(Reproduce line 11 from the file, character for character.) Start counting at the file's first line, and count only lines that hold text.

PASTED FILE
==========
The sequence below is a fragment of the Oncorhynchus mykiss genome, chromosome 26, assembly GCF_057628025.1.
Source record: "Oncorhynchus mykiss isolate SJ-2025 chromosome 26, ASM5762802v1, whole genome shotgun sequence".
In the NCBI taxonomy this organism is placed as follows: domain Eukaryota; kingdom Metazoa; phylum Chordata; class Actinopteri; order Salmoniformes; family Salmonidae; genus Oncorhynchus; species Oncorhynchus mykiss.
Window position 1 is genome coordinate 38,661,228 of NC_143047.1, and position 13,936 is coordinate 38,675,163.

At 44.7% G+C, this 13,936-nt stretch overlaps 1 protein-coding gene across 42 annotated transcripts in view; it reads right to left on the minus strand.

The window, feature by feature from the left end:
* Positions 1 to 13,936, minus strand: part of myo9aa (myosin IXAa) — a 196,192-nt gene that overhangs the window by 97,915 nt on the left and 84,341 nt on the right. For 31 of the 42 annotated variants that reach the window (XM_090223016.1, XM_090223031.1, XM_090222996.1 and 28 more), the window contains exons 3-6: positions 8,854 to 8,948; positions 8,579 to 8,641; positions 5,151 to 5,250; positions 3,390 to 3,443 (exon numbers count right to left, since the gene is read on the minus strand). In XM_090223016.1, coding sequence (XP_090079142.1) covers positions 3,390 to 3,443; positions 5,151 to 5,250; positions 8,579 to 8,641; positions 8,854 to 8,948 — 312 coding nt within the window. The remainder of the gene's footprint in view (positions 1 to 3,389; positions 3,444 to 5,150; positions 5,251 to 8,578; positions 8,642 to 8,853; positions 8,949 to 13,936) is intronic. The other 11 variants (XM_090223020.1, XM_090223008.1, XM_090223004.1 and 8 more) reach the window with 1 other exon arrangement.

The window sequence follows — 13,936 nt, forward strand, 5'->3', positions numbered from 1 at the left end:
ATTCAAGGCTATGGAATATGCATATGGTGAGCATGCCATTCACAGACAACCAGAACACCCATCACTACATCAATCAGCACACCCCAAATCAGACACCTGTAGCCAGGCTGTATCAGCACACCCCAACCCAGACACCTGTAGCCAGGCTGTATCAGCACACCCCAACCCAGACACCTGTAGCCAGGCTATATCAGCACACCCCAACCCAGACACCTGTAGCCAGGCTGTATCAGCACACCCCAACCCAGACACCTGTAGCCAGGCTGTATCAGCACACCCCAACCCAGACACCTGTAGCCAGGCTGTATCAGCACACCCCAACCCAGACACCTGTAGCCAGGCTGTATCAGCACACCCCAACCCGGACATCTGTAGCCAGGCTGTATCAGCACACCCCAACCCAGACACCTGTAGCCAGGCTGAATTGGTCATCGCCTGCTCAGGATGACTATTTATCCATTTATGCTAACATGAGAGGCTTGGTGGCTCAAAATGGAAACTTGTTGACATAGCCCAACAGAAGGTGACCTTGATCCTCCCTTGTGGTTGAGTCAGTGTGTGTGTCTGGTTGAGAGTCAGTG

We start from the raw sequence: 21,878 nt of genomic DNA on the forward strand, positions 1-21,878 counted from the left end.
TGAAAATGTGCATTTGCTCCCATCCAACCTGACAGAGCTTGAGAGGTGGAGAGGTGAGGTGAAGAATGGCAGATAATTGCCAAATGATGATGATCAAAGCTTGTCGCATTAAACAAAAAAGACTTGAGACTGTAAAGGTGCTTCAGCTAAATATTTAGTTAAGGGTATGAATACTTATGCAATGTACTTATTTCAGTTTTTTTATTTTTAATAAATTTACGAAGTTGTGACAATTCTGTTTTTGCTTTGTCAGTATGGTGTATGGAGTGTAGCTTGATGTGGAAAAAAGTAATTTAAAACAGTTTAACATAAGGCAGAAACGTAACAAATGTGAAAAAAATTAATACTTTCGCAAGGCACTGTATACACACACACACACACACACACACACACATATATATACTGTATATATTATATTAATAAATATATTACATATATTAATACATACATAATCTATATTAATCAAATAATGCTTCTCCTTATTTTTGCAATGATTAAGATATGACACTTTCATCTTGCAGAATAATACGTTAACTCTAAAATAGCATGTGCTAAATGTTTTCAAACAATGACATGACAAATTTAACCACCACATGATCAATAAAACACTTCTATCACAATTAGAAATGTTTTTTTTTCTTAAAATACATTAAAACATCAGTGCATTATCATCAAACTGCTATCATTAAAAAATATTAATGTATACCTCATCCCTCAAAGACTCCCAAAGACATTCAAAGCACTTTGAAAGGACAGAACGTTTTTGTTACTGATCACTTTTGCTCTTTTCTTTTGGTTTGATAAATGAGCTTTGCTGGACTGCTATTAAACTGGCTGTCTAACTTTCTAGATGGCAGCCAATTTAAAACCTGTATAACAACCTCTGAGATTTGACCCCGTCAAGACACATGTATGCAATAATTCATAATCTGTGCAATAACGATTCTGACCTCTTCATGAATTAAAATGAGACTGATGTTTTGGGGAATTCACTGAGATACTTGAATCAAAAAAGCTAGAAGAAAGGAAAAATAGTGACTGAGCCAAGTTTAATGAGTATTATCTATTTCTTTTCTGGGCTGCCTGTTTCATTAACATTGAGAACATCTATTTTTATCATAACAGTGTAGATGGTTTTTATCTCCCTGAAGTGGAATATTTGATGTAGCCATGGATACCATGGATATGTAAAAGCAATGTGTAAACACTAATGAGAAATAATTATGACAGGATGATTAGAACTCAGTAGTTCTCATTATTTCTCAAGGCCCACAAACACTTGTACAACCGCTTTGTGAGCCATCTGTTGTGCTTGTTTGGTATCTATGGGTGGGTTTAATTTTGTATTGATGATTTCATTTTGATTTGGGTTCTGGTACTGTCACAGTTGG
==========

TGAAAATGTGCATTTGCTCCCATCCAACCTGACAGAGCTTGAGAGGTGGAGAGGTGAGGTGAAGAATGGCAGATAATTGCCAAATGATGATGATCAAAGCTTGTCGCATTAAACAAAAAAGACTTGAGACTGTAAAGGTGCTTCAGCTAAATATTTAGTTAAGGGTATGAATACTTATGCAATGTACTTATTTCAGTTTTTTTATTTTTAATAAATTTACGAAGTTGTGACAATTCTGTTTTTGCTTTGTCAGTATGGTGTATGGAGTGTAGCTTGATGTGGAAAAAAGTAATTTAAAACAGTTTAACATAAGGCAGAAACGTAACAAATGTGAAAAAAATTAATACTTTCGCAAGGCACTGTATACACACACACACACACACACACACACACATATATATACTGTATATATTATATTAATAAATATATTACATATATTAATACATACATAATCTATATTAATCAAATAATGCTTCTCCTTATTTTTGCAATGATTAAGATATGACACTTTCATCTTGCAGAATAATACGTTAACTCTAAAATAGCATGTGCTAAATGTTTTCAAACAATGACATGACAAATTTAACCACCACATGATCAATAAAACACTTCTATCACAATTAGAAATGTTTTTTTTTCTTAAAATACATTAAAACATCAGTGCATTATCATCAAACTGCTATCATTAAAAAATATTAATGTATACCTCATCCCTCAAAGACTCCCAAAGACATTCAAAGCACTTTGAAAGGACAGAACGTTTTTGTTACTGATCACTTTTGCTCTTTTCTTTTGGTTTGATAAATGAGCTTTGCTGGACTGCTATTAAACTGGCTGTCTAACTTTCTAGATGGCAGCCAATTTAAAACCTGTATAACAACCTCTGAGATTTGACCCCGTCAAGACACATGTATGCAATAATTCATAATCTGTGCAATAACGATTCTGACCTCTTCATGAATTAAAATGAGACTGATGTTTTGGGGAATTCACTGAGATACTTGAATCAAAAAAGCTAGAAGAAAGGAAAAATAGTGACTGAGCCAAGTTTAATGAGTATTATCTATTTCTTTTCTGGGCTGCCTGTTTCATTAACATTGAGAACATCTATTTTTATCATAACAGTGTAGATGGTTTTTATCTCCCTGAAGTGGAATATTTGATGTAGCCATGGATACCATGGATATGTAAAAGCAATGTGTAAACACTAATGAGAAATAATTATGACAGGATGATTAGAACTCAGTAGTTCTCATTATTTCTCAAGGCCCACAAACACTTGTACAACCGCTTTGTGAGCCATCTGTTGTGCTTGTTTGGTATCTATGGGTGGGTTTAATTTTGTATTGATGATTTCATTTTGATTTGGGTTCTGGTACTGTCACAGTTGG